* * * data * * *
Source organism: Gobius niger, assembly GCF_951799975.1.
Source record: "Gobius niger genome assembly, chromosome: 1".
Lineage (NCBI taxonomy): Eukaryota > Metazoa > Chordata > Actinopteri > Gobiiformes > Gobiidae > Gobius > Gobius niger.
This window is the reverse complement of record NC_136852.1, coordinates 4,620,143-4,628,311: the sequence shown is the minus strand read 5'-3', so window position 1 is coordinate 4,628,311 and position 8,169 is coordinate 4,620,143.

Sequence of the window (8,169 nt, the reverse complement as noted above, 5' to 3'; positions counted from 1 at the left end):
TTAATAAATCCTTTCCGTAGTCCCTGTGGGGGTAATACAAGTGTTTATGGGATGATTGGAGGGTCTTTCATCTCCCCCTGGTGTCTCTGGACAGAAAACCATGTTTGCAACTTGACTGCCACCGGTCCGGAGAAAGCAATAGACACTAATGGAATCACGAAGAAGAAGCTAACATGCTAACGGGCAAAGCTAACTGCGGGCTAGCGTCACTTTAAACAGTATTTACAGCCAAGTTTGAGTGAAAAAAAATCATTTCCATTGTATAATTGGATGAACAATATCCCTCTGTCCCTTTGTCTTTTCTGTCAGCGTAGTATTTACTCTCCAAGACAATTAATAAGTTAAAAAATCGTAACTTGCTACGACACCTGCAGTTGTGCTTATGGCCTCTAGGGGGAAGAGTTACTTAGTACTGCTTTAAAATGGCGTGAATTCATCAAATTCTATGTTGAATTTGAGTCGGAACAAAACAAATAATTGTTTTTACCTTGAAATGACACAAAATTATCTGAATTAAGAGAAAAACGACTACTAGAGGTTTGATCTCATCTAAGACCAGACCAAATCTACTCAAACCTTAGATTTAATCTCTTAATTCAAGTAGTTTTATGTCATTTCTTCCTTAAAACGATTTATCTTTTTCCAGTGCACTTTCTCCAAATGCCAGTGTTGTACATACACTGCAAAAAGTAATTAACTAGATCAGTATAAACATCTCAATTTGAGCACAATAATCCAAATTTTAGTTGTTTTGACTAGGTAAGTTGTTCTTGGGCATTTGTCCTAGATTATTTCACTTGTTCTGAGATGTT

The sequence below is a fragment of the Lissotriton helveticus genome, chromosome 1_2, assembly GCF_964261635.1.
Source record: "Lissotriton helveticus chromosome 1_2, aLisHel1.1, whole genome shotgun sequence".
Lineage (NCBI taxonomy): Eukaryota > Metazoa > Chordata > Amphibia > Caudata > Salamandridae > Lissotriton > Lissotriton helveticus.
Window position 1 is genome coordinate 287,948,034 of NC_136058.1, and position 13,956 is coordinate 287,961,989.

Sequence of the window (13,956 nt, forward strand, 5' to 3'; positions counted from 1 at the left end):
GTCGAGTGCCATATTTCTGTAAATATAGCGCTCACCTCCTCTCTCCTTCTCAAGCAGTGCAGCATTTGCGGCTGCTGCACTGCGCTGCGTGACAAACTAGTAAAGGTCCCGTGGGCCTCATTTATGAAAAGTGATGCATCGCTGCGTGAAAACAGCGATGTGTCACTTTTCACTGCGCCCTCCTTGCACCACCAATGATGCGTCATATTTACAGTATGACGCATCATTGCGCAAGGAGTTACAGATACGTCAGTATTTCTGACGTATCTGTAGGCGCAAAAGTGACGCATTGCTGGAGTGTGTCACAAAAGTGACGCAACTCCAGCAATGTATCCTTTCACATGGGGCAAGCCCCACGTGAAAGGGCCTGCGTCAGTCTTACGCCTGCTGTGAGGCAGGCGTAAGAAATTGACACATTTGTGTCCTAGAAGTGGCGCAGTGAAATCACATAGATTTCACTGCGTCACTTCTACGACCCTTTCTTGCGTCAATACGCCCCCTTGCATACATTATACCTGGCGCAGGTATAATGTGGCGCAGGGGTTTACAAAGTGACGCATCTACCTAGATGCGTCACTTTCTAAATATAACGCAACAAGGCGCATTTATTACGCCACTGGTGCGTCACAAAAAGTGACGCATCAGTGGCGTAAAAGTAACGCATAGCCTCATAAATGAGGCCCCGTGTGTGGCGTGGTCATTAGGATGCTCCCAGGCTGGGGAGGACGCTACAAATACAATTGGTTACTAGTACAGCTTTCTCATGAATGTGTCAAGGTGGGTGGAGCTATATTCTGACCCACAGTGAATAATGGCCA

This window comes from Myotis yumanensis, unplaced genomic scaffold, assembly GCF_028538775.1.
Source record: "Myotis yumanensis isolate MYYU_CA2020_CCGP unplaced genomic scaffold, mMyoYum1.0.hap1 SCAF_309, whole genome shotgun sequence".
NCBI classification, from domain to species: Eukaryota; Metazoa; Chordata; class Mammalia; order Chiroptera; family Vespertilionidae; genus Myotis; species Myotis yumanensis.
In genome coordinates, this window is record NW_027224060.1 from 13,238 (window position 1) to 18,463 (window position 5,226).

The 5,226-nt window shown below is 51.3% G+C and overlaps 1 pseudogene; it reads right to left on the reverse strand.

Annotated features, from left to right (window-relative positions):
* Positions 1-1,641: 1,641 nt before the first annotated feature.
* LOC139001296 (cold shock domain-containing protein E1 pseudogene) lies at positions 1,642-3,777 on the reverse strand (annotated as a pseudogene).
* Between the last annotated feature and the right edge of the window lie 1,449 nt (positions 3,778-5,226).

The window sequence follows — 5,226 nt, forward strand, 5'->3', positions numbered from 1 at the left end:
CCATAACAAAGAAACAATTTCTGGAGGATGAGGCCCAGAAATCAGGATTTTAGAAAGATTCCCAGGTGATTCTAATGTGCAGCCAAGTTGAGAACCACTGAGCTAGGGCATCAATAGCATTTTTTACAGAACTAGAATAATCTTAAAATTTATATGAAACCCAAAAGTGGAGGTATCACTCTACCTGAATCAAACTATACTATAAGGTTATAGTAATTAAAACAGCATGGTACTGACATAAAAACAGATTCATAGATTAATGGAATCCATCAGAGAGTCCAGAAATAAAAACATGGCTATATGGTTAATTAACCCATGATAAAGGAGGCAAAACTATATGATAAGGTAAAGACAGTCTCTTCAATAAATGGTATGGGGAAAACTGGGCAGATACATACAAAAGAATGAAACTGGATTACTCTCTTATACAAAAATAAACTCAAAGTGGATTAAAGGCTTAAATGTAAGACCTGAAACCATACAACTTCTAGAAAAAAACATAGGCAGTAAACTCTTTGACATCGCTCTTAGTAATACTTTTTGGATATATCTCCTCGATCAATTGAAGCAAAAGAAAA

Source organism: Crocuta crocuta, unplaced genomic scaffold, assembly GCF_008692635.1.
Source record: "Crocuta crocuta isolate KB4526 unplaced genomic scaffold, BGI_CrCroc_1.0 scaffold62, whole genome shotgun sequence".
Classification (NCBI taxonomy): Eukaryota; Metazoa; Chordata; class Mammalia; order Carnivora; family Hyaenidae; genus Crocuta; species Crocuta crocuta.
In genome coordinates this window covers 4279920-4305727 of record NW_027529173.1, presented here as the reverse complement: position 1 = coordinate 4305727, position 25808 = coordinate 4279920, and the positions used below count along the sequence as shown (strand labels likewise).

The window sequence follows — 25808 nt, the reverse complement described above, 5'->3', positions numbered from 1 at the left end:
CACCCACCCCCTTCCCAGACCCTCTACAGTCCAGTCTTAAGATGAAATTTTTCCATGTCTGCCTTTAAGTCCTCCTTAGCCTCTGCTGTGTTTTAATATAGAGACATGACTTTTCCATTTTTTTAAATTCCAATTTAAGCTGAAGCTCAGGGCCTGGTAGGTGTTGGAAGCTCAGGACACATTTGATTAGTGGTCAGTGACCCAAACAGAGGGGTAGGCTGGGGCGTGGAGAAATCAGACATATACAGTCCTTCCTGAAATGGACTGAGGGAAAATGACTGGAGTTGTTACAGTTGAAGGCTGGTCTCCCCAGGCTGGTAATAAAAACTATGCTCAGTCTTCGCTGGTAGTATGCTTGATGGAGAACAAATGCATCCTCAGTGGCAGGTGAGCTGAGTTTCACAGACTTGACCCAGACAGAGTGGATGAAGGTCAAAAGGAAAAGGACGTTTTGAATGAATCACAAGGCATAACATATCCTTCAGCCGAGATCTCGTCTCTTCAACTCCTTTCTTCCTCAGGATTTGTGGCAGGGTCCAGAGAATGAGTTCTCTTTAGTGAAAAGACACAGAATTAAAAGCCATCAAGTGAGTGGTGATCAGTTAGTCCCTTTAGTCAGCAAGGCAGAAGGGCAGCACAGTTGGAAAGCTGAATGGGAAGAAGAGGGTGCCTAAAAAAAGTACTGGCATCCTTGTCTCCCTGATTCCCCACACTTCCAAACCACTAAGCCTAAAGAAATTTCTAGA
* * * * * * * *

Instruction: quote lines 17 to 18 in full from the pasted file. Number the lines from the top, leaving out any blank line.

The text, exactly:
The 5,226-nt window shown below is 51.3% G+C and overlaps 1 pseudogene; it reads right to left on the reverse strand.

Annotated features, from left to right (window-relative positions):